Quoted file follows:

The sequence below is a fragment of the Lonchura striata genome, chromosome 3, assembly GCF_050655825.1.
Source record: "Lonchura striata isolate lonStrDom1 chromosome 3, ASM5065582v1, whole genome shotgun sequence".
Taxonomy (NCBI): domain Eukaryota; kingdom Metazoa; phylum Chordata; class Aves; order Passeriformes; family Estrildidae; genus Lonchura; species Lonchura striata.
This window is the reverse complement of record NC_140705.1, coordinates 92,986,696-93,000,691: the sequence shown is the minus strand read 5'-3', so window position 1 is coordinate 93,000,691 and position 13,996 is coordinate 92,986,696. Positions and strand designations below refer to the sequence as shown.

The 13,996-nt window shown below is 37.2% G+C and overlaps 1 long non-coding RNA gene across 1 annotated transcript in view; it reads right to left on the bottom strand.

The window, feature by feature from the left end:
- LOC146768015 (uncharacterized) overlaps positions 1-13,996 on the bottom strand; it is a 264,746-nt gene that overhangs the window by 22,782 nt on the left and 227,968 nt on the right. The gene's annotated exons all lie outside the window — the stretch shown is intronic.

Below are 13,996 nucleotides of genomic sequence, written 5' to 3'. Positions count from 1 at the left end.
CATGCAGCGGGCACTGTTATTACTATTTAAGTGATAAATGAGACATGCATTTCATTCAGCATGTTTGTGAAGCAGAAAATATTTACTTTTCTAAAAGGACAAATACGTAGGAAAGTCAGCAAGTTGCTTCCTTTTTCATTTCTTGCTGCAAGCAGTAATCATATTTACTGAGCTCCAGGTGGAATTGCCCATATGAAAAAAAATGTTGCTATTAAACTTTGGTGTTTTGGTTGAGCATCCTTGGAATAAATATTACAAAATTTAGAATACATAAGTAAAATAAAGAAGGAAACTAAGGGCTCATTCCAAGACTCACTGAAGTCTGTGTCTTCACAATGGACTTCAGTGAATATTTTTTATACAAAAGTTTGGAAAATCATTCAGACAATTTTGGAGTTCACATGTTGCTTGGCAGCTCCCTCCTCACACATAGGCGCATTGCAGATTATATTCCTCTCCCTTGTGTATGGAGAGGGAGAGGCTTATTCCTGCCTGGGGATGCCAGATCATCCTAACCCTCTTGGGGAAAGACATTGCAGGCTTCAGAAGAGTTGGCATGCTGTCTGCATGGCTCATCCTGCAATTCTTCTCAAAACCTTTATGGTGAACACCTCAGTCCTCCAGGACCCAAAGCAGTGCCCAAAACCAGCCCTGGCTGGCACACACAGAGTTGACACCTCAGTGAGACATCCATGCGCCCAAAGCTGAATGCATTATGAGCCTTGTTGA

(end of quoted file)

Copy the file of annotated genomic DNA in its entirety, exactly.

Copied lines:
The sequence below is a fragment of the Lonchura striata genome, chromosome 3, assembly GCF_050655825.1.
Source record: "Lonchura striata isolate lonStrDom1 chromosome 3, ASM5065582v1, whole genome shotgun sequence".
Taxonomy (NCBI): domain Eukaryota; kingdom Metazoa; phylum Chordata; class Aves; order Passeriformes; family Estrildidae; genus Lonchura; species Lonchura striata.
This window is the reverse complement of record NC_140705.1, coordinates 92,986,696-93,000,691: the sequence shown is the minus strand read 5'-3', so window position 1 is coordinate 93,000,691 and position 13,996 is coordinate 92,986,696. Positions and strand designations below refer to the sequence as shown.

The 13,996-nt window shown below is 37.2% G+C and overlaps 1 long non-coding RNA gene across 1 annotated transcript in view; it reads right to left on the bottom strand.

The window, feature by feature from the left end:
- LOC146768015 (uncharacterized) overlaps positions 1-13,996 on the bottom strand; it is a 264,746-nt gene that overhangs the window by 22,782 nt on the left and 227,968 nt on the right. The gene's annotated exons all lie outside the window — the stretch shown is intronic.

Below are 13,996 nucleotides of genomic sequence, written 5' to 3'. Positions count from 1 at the left end.
CATGCAGCGGGCACTGTTATTACTATTTAAGTGATAAATGAGACATGCATTTCATTCAGCATGTTTGTGAAGCAGAAAATATTTACTTTTCTAAAAGGACAAATACGTAGGAAAGTCAGCAAGTTGCTTCCTTTTTCATTTCTTGCTGCAAGCAGTAATCATATTTACTGAGCTCCAGGTGGAATTGCCCATATGAAAAAAAATGTTGCTATTAAACTTTGGTGTTTTGGTTGAGCATCCTTGGAATAAATATTACAAAATTTAGAATACATAAGTAAAATAAAGAAGGAAACTAAGGGCTCATTCCAAGACTCACTGAAGTCTGTGTCTTCACAATGGACTTCAGTGAATATTTTTTATACAAAAGTTTGGAAAATCATTCAGACAATTTTGGAGTTCACATGTTGCTTGGCAGCTCCCTCCTCACACATAGGCGCATTGCAGATTATATTCCTCTCCCTTGTGTATGGAGAGGGAGAGGCTTATTCCTGCCTGGGGATGCCAGATCATCCTAACCCTCTTGGGGAAAGACATTGCAGGCTTCAGAAGAGTTGGCATGCTGTCTGCATGGCTCATCCTGCAATTCTTCTCAAAACCTTTATGGTGAACACCTCAGTCCTCCAGGACCCAAAGCAGTGCCCAAAACCAGCCCTGGCTGGCACACACAGAGTTGACACCTCAGTGAGACATCCATGCGCCCAAAGCTGAATGCATTATGAGCCTTGTTGA